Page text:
Another short but sweet burst of festive fun, Lincoln’s Christmas market earns its place on this list due to the spectacular location – a historic city square in the shadow of the cathedral.

Lincoln Christmas market (Image: Lincoln Christmas Market/Facebook)Lincoln Christmas Market/Facebook

There are over 200 stalls at this market, which first took place in 1982 (when there were just 11 stalls) as a result of the city’s twinning with the German town of Neustadt. It was the UK’s first traditional German Christmas market and the Bavarian theme has remained – the most sought-after items include traditional wooden toys similar to the ones you’ll find at Christmas markets throughout Germany. 

READ MORE: Explore Lincoln – one of Britain's unsung historic cities

Birmingham Frankfurt Christmas Market, Birmingham 

When: 4 November to 23 December 

Prefer pretzels over pigs in blankets? Head to Birmingham to check out the UK’s largest German Christmas market in the UK.

The Birmingham Frankfurt Christmas Market (try saying that after a mouthful of mince pie) is a tribute to one of Germany’s most famous Christmas markets, and it’s famous for its food – you’ll find more schnitzels, bratwursts, and roasted almonds than you can shake a candy cane at, along with vast quantities of gluhwein and weissbier (wheat beer). Oh, and there’s a singing moose. What more could you want?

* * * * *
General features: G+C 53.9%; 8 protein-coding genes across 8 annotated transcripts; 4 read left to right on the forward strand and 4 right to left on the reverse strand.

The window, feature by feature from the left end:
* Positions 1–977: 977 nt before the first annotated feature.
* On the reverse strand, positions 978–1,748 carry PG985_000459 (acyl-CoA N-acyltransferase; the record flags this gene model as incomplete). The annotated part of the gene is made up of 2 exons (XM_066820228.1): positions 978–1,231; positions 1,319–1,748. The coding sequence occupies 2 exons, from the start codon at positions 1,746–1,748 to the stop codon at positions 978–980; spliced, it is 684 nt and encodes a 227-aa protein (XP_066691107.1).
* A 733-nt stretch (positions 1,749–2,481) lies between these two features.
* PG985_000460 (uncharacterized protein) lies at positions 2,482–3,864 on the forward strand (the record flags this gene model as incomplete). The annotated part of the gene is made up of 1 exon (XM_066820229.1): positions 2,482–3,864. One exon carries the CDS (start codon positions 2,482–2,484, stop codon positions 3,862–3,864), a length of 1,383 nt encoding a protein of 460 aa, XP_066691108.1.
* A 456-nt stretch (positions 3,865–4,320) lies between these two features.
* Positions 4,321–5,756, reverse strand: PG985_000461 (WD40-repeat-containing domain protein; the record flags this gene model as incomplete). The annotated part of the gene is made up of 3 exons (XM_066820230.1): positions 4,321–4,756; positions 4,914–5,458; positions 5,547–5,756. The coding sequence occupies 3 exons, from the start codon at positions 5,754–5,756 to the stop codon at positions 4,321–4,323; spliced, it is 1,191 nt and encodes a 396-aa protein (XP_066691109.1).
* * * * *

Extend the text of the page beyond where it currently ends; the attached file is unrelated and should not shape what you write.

Birmingham Christmas market (Shanae Ennis-Melhado/Shutterstock)Shanae Ennis-Melhado/Shutterstock

Cardiff Christmas Market, Cardiff

When: 11 November to 23 December 

Cardiff’s huge Christmas market covers several areas in the city centre: St John Street, Working Street, Trinity Street and the Hayes. There’s a big emphasis on handmade items made by local craftspeople, many of whom will be demonstrating their skills – whether it’s woodworking or pottery.

Cardiff Christmas market (Image: Cardiff Christmas Market/Facebook)Cardiff Christmas Market/Facebook

There are over 200 stalls, and the market’s close proximity to some of the city’s biggest attractions means it’s easy to combine a spot of retail therapy with other types of festive fun, including a lap around the ice rink at Cardiff’s Winter Wonderland and a visit to Cardiff Castle, which will be the setting for a dazzling Christmas-themed light show.

READ MORE: These are the world's most beautiful winter scenes

Chester Christmas market, Chester

When: 18 November to 22 December 

Visit Chester’s magical market and you’ll find dozens of cute wooden chalets surrounding an enormous Christmas tree. It’s another market in a brilliant location – right in the city centre, in Chester’s town square and opposite its cathedral, which dates back to the 11th century.